The first church building in Lamesa was the Methodist church, which was completed in 1907 with help from other local denominations. Baptist, Church of Christ, and Presbyterian churches followed by 1915. Lamesa prospered from farming and later through the development of the oil industry. The population was 1,188 in 1920 and rose to 6,038 in 1940 and to 10,706 in 1950. The peak years came in the 1960s, when the United States census reported 12,438 residents. Afterward the population fell slightly and stabilized around 11,559 in the 1970s and 1980s. In the mid-1980s Lamesa, the county's banking and marketing center, produced agricultural products, oil services, food processing, clothing and textiles, farming equipment, and cotton. Howard County Junior College, the Dawson County Museum, a hospital, a library, and several nursing homes are located in the city. In 1990 the population was 10,809. By 2000 the population was 9,952.

Charles G. Davis, “Lamesa, TX (Dawson County),” Handbook of Texas Online, accessed May 14, 2022, https://www.tshaonline.org/handbook/entries/lamesa-tx-dawson-county.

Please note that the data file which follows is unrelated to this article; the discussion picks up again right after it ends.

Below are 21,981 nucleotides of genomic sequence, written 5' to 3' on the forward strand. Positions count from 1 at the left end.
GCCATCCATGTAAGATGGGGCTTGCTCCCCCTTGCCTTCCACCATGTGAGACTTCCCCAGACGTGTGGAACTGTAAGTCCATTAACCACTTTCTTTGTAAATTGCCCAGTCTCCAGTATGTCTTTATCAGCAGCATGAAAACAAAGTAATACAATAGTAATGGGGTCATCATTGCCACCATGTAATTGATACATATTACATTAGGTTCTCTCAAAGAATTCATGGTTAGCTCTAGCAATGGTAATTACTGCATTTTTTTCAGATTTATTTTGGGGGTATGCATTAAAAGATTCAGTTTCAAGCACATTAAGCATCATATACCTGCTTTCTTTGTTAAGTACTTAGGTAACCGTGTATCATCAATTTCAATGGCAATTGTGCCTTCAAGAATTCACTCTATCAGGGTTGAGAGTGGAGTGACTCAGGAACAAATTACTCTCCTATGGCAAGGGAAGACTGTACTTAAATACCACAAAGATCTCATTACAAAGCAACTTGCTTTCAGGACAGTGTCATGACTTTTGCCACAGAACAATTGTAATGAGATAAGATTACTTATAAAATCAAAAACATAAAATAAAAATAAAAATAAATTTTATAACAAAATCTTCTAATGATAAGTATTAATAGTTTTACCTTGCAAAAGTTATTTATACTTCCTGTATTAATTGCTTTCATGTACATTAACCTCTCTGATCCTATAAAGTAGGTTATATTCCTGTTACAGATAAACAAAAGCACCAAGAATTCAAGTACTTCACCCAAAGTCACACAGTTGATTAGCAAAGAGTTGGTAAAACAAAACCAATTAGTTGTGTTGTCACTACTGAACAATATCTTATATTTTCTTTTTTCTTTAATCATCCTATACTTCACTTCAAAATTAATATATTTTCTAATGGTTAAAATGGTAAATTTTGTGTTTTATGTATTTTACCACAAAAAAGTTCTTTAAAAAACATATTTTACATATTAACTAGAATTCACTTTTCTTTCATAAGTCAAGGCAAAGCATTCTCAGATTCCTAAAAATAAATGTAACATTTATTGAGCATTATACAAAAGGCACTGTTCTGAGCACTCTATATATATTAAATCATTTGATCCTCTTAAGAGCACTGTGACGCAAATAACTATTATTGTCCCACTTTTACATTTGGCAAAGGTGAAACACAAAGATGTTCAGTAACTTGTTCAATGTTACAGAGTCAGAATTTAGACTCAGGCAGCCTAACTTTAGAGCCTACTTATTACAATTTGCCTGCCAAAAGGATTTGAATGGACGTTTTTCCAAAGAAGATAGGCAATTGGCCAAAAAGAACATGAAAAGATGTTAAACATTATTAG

Lamesa, Texas Attractions, Landmarks

Photo Gallery

Dal Paso Museum
Historic Dal-Paso Hotel
306 S. First Street

Lamesa Texas - Dawson County Courthouse
Photography by Kat Copeland © 2/2007
Dawson County Courthouse

LamesaT X
Mural by an inmate
Photography by Kat Copeland © 2/2007

Lamesa TX - Mural
Photography by Kat Copeland © 2/2007

Lamesa TX - Mural
Photography by Kat Copeland © 2/2007
More Texas Murals

LamesaT X Dawson County Courthouse Murall People and history
Photo courtesy Terry Jeanson, February 2007
Dawson County Courthouse Murals

Lamesa Texas closed theatre
Lamesa closed theatre
Photo courtesy Wes Reeves

Lamesa Texas closed theatre
Lamesa closed theatre looking up
Photo courtesy Wes Reeves

Lamesa Texas closed theatre  ticket booth
Ticket booth
Photo courtesy Wes Reeves

Lamesa Texas closed theatre  staircase
The closed theatre staircase
Photo courtesy Wes Reeves

Lamesa Texas closed theatre  fallen tiles
Fallen theatre tiles
Photo courtesy Wes Reeves

Lamesa Texas old theatre and water tower
Lamesa old theatre boarded up by 2009
Photo courtesy Barclay Gibson, April 2009
More Texas Theatres

Lamesa Water Tower
Photography by Kat Copeland © March 2016
More Texas Water Towers